Pokémon Wonder: Gotta See 'Em All
Updated: Sep 15
A gorgeous forest in Japan sets the stage for adventure, observation, and natural wonder.
Over the years, Pokémon has tried so many spinoffs, gimmicks, and shameless cash-ins that sometimes it is hard to keep up. In the pre-mobile days, when consoles were the only way to play officially licensed Pokémon games in their natural habitat, a new game or experience had a little more weight to it. Novel concepts like Pokémon Snap, or even accessories that promoted exercise like the Pocket Pikachu, a Tamagotchi-like device.
These days, though, you can't throw a stone without hitting one of the countless TV adaptations, merch offerings, or of course, video games. As of writing this, the official Pokémon website boasts well over a dozen mobile offerings alone - and with Pokémon cards once again reaching a new peak in all-time popularity, we're very much at a fever pitch. Humankind loves Pokémon, and that's that.
The recent New Pokémon Snap title for the Switch scratched a specific itch for me that I hadn't experienced in a long while - a game that let me stop worrying about min/maxing a team in Sword/Shield, or how I'm going to scrape together enough Pokécoins to buy my next inventory upgrade in Pokémon Go. For once, I could just enjoy the ride and let those adorable little critters do their thing - sure, I could grind each stage to find that marginally better photo, but I didn't need to. (And I didn't.)
That's why when I first heard about Pokémon Wonder, a nature walk in Japan that aims to reconnect families with nature by exploring a largely untouched forest that spans over 40,000 sq. ft., that sense of relaxation around a Pokémon experience washed over me a second time. This was something I didn't know I wanted, albeit something I certainly won't be traveling to Japan specifically to experience.
As reported by Kotaku, Pokémon Wonder is an event in which small groups progress through "courses" set in a vast forest, with the goal being to search for and find as many Pokémon as they can. This won't be a simple task, however, as these creatures aren't going to just be hiding in plain sight. Many of them are mini-art pieces that are made from the forest itself. Take, for example, this Metapod that appears to be crafted from leaves:
Yeah, I'd probably be missing that one.
As gigantic as this forest is, you can imagine how locating something like that might be a challenge. And I think that's the point - the intention of this experience isn't some grand Pokémon experience with special effects or a smartphone/AR gimmick that takes you away from the gorgeous scenery around you. Wonder seems to be aimed at simplifying the equation so that to spot these elusive beasts, you'll have to pay very close attention to nature - and maybe appreciate the world around you a little bit more. I have to imagine this is what my character must've felt like going through Viridian Forest for the first time, minus the awkward Kakuna vs. Metapod battles.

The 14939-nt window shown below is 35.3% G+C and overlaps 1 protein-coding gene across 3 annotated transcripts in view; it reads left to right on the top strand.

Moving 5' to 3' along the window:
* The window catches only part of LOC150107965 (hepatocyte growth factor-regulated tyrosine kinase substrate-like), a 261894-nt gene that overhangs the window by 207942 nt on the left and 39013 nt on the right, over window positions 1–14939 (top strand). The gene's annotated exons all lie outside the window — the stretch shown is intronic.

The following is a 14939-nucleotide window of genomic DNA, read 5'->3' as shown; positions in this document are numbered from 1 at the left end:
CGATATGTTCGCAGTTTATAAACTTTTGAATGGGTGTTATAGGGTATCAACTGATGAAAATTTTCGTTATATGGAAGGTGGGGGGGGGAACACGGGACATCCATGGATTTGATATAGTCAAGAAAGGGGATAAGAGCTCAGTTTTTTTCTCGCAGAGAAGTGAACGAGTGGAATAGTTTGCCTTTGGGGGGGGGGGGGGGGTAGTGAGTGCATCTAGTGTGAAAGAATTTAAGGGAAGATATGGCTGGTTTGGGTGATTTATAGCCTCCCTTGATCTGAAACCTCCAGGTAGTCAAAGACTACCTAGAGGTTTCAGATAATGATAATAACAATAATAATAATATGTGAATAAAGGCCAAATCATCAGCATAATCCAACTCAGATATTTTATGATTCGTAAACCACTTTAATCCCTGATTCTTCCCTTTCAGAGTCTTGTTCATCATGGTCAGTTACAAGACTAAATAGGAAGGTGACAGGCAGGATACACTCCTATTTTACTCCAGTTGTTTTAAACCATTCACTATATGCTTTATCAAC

. . . Ok, yeah, I'd be missing that one too. It's SO TINY.
When I first imagined myself going through such a gauntlet of nature and discovery, my mind instantly went back to early 2016 when the first trailers for Pokémon Go were released. Trainers were shown going through sprawling fields and hiking trails, seeing Pokémon along the way waiting to be captured. As we all soon learned, though, the summer of 2016 wouldn't be like that at all. When we could get the game working, the only real way to play the game was to be in large cities and crowded areas with lots of Pokéstops and spawns. The game was less Pokémon Go and more Pokémon Stay.
Even when I was going on walks at my local park (or distant parks when I was looking for a specific nest) I found myself staring at my phone, engaging in the micromanaging that came with the experience. There were Pokémon to be transferred, evolutions to be triggered, and radars to watch closely. While I certainly had the option of enjoying nature, I had ulterior motives for being outside in the first place.
Even if you don't find many Pokémon, views like this will make the experience worthwhile.
Looking back on my time with the game, I think that Pokémon Wonder is exactly what I truly wanted my Go experience to be. A curated adventure that lets me blend two worlds in an outdoor setting. In a way, I think my introverted side would prefer it over muscling my way into a crowded theme park to enjoy a "real life" video game experience like Super Nintendo World.
And by the looks of it, many agree - the initial round of tickets has already sold out for the attraction. Pokémon Wonder will be available well into 2022, so hopefully, everybody who wants to experience it will get a chance. I'll just be quietly appreciating it from here in the USA, glad that people of all ages are getting a chance to reconnect with nature in quite possibly the coolest way ever.
Listen to our conversation about Pokémon Wonder in our recent QTB podcast episode: